In a welcome change from moaning about my bodily particles, Brexit and other nasties:
- Here’s my academic side’s review of this year so far.
- Here’s Hazel Hall’s review of the event we ran together a fortnight ago.
(With thanks to Peter Cruickshank for raising the public money issue, and for suggestions on reading)
On Tuesday 19 June, I was at two events. The first was a meeting of the Scottish Government’s Online Identity Assurance stakeholder group. The second was a seminar on Vote.Scot: Shaping the future of online voting in Scotland. They provided a very interesting set of information and questions. Continue reading
This post is inspired by my taking part in the Open Rights Group (Scotland)‘s e-voting round-table in February, and the Scottish Government’s Online Identity Assurance ‘show and tell’ in March, and by a seminar by Professor Brian Detlor last week. (My notes from the ORG’s round-table should be available on the Open Government Network website. I’ve also posted them on this blog.) In this post, I assume that e-voting would be run on central servers, but votes would be cast via software running on personal phones, tablets and computers. Continue reading
I had the privilege of attending two seminars by Professor Brian Detlor last week. The first of these, at iDocQ 2018, recounted Brian’s work on Digital Storytelling. However, this post is about my reaction to his seminar to the School of Computing on Promoting Digital Literacy: A Social Lab Approach.
This post is the first of two – the second will be an attempt to crystallise my thoughts about e-voting that bubbled up after Brian’s seminar. However, for now, this post is an attempt to show why Brian’s seminar was such a positive experience for me, but it is not an attempt to record all that Brian said. My reactions are in blockquotes. Continue reading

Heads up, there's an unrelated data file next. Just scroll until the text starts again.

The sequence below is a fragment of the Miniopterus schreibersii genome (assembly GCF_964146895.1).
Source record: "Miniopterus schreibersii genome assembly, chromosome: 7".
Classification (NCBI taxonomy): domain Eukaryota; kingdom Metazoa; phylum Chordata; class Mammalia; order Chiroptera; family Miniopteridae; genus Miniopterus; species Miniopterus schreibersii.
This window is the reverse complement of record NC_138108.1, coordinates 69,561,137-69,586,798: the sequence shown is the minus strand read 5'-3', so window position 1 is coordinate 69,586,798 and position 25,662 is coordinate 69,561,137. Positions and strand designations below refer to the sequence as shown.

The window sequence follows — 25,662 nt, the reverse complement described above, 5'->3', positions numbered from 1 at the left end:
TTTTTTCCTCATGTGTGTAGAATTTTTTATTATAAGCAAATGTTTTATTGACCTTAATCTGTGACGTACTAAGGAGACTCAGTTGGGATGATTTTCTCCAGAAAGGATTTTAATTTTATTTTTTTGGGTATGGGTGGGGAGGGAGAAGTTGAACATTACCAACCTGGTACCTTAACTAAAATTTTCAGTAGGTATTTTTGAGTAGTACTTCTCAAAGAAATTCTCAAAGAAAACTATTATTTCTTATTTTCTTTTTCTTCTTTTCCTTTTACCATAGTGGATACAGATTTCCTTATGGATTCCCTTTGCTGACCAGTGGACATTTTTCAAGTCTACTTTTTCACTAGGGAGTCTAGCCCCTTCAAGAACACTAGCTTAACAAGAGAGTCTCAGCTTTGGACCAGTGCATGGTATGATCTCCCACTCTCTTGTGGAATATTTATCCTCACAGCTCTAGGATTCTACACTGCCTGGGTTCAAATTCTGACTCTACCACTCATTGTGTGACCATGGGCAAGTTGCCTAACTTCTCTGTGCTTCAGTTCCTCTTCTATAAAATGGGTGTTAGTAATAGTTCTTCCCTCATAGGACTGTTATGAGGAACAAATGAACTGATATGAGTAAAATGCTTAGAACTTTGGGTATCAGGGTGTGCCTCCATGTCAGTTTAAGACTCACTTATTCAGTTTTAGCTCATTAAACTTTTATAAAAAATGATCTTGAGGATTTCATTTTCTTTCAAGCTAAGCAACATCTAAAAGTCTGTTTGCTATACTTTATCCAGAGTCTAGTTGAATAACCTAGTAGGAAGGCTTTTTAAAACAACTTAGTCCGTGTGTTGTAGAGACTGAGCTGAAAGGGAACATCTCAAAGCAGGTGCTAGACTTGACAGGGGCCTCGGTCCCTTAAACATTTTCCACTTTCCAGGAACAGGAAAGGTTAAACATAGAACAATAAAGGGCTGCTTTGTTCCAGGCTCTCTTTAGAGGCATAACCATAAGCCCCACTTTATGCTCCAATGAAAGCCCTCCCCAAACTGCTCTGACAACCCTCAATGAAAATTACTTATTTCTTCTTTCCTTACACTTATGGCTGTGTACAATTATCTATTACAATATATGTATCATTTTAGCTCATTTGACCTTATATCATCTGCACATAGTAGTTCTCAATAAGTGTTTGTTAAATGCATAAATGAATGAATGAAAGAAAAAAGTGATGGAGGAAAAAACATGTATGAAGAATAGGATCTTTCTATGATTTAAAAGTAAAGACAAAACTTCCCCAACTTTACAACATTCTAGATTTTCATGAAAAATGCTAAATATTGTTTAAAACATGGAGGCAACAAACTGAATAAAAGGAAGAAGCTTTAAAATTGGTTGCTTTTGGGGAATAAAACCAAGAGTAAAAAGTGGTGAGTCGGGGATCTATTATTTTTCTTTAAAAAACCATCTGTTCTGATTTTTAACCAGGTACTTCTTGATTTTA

This post is my digital record of the Scottish Government’s Online Identity Assurance (OLA) ‘show and tell’. The day was very informative, and provided me the opportunity to catch up with friends in civil society circles. I’m especially interested because online identity is a natural precursor to online voting, another problematic area that greatly interests me.
The post starts with a recap of what was said at the event, then notes my input at the event. Next are my reactions to the event itself, followed by my thoughts on the whole OLA programme. In summary, while I think OLA is very worthwhile, and that the Scottish Government is trying to do it the right way, I have a lot of reservations about how useful it will be for those who most need government support. Continue reading
Following on from this post – I’ll try to blog each week:
In a vague tribute to a Janis Joplin album, today could be called I got dem ol’ co-codamol hughies again, mama! In other news, last week I succeeded in copying posts from Just another bipedal sack of DNA and neuroses – because that’s what humans are to this blog.
It’s been interesting – and quite emotional – revisiting the end of a marriage and my career in publishing, various family (mis)fortunes, my time in India and Indonesia, my MSc, the start of my community council work and research career, discovering spinning, and the beginning of my current, very happy marriage. So much of this feels as though it’s permanent, and has been part of me forever – but in reality much is less than 5 years old.
There will be lots of broken links, because some material was hosted on now-dead servers. I’ve tried to resurrect what I can, but if you find any, please let me know.
80,000 words = 3 letters
Travel | Road Trip | Thoughts
News, funding opportunities, and support from ENU's Research & Innovation Office
Scotland - Made for Cycling
Democratic Audit monitors democracy and freedom in Britain through a major blog, a series of democracy assessments, reports, commissions and evidence to Parliament
Independent web publisher since 2002
Making democratic conversations
An Injury to One is an Injury to All
Peter Cruickshank on information systems, governance, politics, society, security and where they intersect.
Because Cycling is Life